From LinuxMCE wiki
|| Date Updated
|| Updated By
|| Works with hotfix
|| 13th Mar 2012
RAID (Redundant Array of Independent Drives) refers to a data storage scheme which has as a benefit increase of the data integrity, fault-tolerance, throughput and/or capacity
There are 3 standard RAID levels which can be used in LMCE, to define RAIDS:
- Striped Set (2 disk minimum) without parity
- provides improved performance
- additional storage
- no fault tolerance from disk errors or disk failure. Any disk failure destroys the array, which becomes more likely with more disks in the array
- Mirrored Set (2 disks minimum) without parity.
- Provides fault tolerance from disk errors and single disk failure.
- Increased read performance occurs when using a multi-threaded operating system that supports split seeks, very small performance reduction when writing.
- A drive has its data duplicated on another different drive. If either drive fails, the other continues to function as a single drive until the failed drive is replaced.
Conceptually simple, RAID 1 is popular for those who require fault tolerance and don't need top-notch read performance.
- Striped Set (3 disk minimum) with Distributed Parity
- Distributed parity requires all but one drive to be present to operate
- drive failure requires replacement, but the array is not destroyed by a single drive failure.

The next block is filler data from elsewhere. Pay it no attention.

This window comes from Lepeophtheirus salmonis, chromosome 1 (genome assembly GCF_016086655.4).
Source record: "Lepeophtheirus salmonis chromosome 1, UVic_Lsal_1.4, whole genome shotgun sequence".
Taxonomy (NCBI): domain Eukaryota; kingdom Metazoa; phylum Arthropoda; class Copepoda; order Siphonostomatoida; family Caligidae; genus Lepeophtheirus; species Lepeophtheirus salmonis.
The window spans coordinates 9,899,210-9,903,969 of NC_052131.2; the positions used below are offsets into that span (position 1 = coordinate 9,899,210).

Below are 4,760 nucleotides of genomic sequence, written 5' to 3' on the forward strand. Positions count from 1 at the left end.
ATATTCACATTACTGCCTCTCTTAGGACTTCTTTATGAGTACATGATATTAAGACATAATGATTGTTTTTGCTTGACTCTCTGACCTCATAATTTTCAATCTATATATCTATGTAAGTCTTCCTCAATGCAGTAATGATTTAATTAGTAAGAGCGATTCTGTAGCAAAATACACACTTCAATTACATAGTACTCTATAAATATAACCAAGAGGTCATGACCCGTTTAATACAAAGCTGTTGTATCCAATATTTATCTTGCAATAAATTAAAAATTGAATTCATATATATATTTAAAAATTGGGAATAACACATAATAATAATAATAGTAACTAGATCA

- Upon drive failure, any subsequent reads can be calculated from the distributed parity such that the drive failure is masked from the end user.
- The array will have data loss in the event of a second drive failure and is vulnerable until the data that was on the failed drive is rebuilt onto a replacement drive
- Go to LinuxMCE Admin Website-->Advanced->Configuration->RAID
- Specify the computer that should hold the RAID in the Parent section.
- Give a Description to the Raid you’re creating.
- Choose the type of RAID, according to what you need to do.
- Check the Use automatically box, if you want your data to be stored automatically using this RAID.
- Choose what kind of data structure you want for this RAID. Then click on the Add button to save your settings.</p>
- Choose the disk drives you want to include in the RAID, by selecting the available ones from the drive list. The list contains only the disks that there are not used. Also you have the option to add spare disks.
- When you have finished adding your disks, press the ‘Create RAID array’ button, to re-write your data in the desired pattern. You will see your RAID created in the list and you will be able to access the advanced configuration page, to add new drives, or to delete it.
- In 10.04, at the moment, a manual fix before reboot seems necessary: sudo mdadm --detail --scan >> /etc/mdadm/mdadm.conf
Note: This is a totally software RAID, you don’t need to activate the RAID in your BIOS.
- If the array keeps coming back as failed, try stopping non-existant RAID devices:
- sudo mdadm --stop /dev/md0
- sudo mdadm --stop /dev/md1
- If you continue having problems then try ssh'ing in, delete any partitions using fdisk, reboot and try again.